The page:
Article

Sexual risk history and condom use among people living with HIV/AIDS in Ogun State, Nigeria.

Department of Community Medicine and Primary Care, College of Health Sciences, Olabisi Onabanjo University Teaching Hospital, Sagamu, Nigeria.
Journal of Sexual Medicine (Impact Factor: 3.15). 01/2012; 9(4):997-1004. DOI: 10.1111/j.1743-6109.2011.02602.x
Source: PubMed

ABSTRACT

The majority of human immunodeficiency virus (HIV) infections are acquired through unprotected sex between partners; only male or female condoms can reduce the chances of infection with HIV during a sexual act.
This study was therefore designed to describe sexual risk history and identify factors associated with condom use among people living with HIV/acquired immunodeficiency syndrome (AIDS) (PLWHAs) in Ogun State, Nigeria.
Main outcome measures are sexual and HIV risk history, safe sex practices, and condom use.
This study is an analytical cross-sectional study. A total sample of all people living with HIV/AIDS attending secondary health facilities in Ogun State were recruited into the study.
A total of 637 were interviewed; median age at first sexual intercourse among the study participants was 19 years (mean age = 18.95, standard deviation [SD] = 4.148) with a median of two lifetime sexual partners (mean = 3.22, SD = 3.57). Majority (71.4%) of the respondents had not been diagnosed with a sexually transmitted infection other than HIV. Precisely 47.7% of men and 52.3% of women had two or more sexual partners in the last 6 months. Men were statistically significantly more likely to have multiple sexual partners when compared with women (P = 0.00). Significantly more women (69.8%) than men (30%) had sexual partners whose HIV status they did not know (P = 0.006). Predictors of condom use were individuals who had multiple sexual partners (odds ratio [OR] = 1.41, confidence interval [CI] = 1.05-1.83) and married (OR = 3.13, CI = 1.15-8.51) with higher level of education (OR = 2.78, CI = 1.39-5.79), with knowledge of partner's serostatus (OR = 2.53, CI = 1.50-4.28), and awareness of reinfection (OR = 1.90, CI = 1.22-2.95).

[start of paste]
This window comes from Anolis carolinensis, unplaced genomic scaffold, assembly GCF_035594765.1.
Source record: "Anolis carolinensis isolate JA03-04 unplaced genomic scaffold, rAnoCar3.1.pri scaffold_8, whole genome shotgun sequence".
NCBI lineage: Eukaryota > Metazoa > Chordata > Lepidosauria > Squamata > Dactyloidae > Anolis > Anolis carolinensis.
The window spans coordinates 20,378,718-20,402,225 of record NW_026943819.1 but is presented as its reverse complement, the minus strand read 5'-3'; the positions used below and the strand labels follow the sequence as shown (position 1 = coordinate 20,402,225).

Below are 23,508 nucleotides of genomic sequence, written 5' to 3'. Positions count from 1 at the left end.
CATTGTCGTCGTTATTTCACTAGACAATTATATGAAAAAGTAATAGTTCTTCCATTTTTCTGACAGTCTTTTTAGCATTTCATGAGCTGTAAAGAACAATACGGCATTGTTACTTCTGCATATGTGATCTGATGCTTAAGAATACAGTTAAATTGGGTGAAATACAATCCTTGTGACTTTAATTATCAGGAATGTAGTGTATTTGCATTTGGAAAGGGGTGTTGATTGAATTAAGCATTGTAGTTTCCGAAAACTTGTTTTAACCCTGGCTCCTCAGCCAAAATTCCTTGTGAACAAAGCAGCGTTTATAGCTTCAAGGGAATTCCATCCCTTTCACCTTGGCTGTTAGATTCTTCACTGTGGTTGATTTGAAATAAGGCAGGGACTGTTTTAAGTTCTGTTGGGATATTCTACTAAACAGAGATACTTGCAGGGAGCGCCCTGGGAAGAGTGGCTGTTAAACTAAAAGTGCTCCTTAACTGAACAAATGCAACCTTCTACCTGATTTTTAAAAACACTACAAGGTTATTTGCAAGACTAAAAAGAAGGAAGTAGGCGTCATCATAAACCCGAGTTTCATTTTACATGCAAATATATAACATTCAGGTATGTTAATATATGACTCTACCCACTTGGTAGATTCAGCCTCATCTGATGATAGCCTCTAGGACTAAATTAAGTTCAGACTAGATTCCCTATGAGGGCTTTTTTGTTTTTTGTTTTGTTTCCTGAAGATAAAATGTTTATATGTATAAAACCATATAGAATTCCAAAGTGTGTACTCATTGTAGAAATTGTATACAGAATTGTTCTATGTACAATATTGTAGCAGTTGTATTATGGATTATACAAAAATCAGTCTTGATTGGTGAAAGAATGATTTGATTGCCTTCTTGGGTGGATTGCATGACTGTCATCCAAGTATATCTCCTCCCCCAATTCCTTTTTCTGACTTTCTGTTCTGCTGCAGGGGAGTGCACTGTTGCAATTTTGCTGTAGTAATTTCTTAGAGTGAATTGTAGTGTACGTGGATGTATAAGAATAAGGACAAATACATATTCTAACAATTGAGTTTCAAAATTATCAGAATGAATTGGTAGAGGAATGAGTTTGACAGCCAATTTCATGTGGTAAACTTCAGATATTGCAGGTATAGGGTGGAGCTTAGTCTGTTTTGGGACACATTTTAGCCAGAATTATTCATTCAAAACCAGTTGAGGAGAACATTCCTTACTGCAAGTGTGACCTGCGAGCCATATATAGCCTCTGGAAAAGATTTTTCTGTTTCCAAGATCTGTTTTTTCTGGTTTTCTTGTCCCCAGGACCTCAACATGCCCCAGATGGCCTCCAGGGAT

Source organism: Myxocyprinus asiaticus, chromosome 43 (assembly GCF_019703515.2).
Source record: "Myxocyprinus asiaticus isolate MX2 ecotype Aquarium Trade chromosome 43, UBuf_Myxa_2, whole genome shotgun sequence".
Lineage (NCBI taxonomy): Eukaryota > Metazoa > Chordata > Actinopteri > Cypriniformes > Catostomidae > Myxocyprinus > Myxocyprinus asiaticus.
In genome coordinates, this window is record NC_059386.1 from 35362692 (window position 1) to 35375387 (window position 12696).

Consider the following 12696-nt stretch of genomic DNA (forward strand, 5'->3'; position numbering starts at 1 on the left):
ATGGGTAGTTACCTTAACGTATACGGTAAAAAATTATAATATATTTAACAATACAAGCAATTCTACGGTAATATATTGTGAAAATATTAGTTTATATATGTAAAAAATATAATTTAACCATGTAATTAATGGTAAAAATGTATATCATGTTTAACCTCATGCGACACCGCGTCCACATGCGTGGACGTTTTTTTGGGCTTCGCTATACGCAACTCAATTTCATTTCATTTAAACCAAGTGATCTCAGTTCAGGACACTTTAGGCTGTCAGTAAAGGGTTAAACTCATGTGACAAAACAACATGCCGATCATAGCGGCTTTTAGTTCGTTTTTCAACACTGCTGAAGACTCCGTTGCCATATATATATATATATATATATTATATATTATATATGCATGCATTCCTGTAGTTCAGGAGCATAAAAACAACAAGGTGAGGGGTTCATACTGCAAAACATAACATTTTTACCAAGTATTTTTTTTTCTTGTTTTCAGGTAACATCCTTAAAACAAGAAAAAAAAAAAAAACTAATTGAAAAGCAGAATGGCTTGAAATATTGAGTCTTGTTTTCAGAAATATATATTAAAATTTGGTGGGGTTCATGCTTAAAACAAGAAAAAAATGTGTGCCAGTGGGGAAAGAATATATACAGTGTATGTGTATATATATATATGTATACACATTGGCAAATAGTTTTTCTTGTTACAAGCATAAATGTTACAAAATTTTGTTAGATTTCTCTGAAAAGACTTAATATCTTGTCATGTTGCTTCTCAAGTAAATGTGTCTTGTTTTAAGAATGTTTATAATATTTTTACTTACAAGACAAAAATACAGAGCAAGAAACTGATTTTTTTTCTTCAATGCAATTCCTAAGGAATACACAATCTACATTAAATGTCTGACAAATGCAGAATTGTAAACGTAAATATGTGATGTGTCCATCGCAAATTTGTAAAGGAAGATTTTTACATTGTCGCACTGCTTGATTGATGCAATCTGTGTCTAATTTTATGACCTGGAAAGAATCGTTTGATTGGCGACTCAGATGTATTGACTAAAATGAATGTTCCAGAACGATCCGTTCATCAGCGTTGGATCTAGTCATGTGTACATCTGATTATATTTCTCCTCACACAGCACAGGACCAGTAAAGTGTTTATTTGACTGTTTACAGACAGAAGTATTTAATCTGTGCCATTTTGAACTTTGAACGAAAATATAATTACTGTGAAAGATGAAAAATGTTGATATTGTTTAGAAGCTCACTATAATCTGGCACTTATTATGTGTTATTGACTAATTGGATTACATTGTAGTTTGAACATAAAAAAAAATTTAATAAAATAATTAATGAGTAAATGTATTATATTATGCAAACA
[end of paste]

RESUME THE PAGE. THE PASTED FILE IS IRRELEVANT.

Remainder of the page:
The study indicates that the establishment of effective safe sex practices and condom use behavior among PLWHAs in low-income countries such as the study population requires adequate health education on the transmission of HIV/AIDS and the understanding of the dynamics of family life and gender issues.

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    • "Sex without condoms may be more highly remunerated than protected sex [27], and other types of work may pay less [12]. On the other hand, sex workers in Kenya and other locations in sub-Saharan Africa have also been found to use condoms more frequently with clients than they do with boyfriends or primary partners, but they may use condoms less frequently with regular clients due to a perception that HIV risk is low with regular partners in general [12,28-30]. Another factor contributing to sex workers’ vulnerability to HIV is the illegal status and clandestine nature of sex work in Kenya. "
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